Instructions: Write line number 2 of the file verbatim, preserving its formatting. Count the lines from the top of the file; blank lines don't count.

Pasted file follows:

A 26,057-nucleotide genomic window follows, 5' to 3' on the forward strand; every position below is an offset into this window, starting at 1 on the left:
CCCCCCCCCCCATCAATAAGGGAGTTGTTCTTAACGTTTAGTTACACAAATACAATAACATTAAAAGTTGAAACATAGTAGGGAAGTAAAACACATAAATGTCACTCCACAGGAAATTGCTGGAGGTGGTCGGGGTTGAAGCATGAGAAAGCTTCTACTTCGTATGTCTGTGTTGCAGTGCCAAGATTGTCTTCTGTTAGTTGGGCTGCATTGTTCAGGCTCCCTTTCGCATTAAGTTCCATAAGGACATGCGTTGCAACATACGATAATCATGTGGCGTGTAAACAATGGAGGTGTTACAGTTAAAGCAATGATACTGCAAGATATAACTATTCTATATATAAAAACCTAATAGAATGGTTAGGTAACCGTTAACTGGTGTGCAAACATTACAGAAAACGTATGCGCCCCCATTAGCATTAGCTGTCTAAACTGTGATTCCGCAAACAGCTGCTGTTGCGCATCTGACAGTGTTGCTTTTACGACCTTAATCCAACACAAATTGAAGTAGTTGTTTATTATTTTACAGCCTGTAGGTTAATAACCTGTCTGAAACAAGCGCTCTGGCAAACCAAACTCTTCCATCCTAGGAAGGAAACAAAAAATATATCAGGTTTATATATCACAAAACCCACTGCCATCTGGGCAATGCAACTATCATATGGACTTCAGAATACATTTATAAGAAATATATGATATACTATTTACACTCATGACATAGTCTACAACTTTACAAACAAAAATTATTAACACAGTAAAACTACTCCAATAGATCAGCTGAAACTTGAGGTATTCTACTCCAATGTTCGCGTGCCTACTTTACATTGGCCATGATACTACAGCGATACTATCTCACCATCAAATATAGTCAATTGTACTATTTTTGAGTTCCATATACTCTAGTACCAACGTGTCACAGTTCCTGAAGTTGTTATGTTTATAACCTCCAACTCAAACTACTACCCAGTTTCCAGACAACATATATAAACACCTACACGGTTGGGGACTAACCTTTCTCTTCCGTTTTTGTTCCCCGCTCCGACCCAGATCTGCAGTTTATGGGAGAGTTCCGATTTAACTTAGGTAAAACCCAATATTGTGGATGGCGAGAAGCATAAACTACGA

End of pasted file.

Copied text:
CCCCCCCCCCCATCAATAAGGGAGTTGTTCTTAACGTTTAGTTACACAAATACAATAACATTAAAAGTTGAAACATAGTAGGGAAGTAAAACACATAAATGTCACTCCACAGGAAATTGCTGGAGGTGGTCGGGGTTGAAGCATGAGAAAGCTTCTACTTCGTATGTCTGTGTTGCAGTGCCAAGATTGTCTTCTGTTAGTTGGGCTGCATTGTTCAGGCTCCCTTTCGCATTAAGTTCCATAAGGACATGCGTTGCAACATACGATAATCATGTGGCGTGTAAACAATGGAGGTGTTACAGTTAAAGCAATGATACTGCAAGATATAACTATTCTATATATAAAAACCTAATAGAATGGTTAGGTAACCGTTAACTGGTGTGCAAACATTACAGAAAACGTATGCGCCCCCATTAGCATTAGCTGTCTAAACTGTGATTCCGCAAACAGCTGCTGTTGCGCATCTGACAGTGTTGCTTTTACGACCTTAATCCAACACAAATTGAAGTAGTTGTTTATTATTTTACAGCCTGTAGGTTAATAACCTGTCTGAAACAAGCGCTCTGGCAAACCAAACTCTTCCATCCTAGGAAGGAAACAAAAAATATATCAGGTTTATATATCACAAAACCCACTGCCATCTGGGCAATGCAACTATCATATGGACTTCAGAATACATTTATAAGAAATATATGATATACTATTTACACTCATGACATAGTCTACAACTTTACAAACAAAAATTATTAACACAGTAAAACTACTCCAATAGATCAGCTGAAACTTGAGGTATTCTACTCCAATGTTCGCGTGCCTACTTTACATTGGCCATGATACTACAGCGATACTATCTCACCATCAAATATAGTCAATTGTACTATTTTTGAGTTCCATATACTCTAGTACCAACGTGTCACAGTTCCTGAAGTTGTTATGTTTATAACCTCCAACTCAAACTACTACCCAGTTTCCAGACAACATATATAAACACCTACACGGTTGGGGACTAACCTTTCTCTTCCGTTTTTGTTCCCCGCTCCGACCCAGATCTGCAGTTTATGGGAGAGTTCCGATTTAACTTAGGTAAAACCCAATATTGTGGATGGCGAGAAGCATAAACTACGA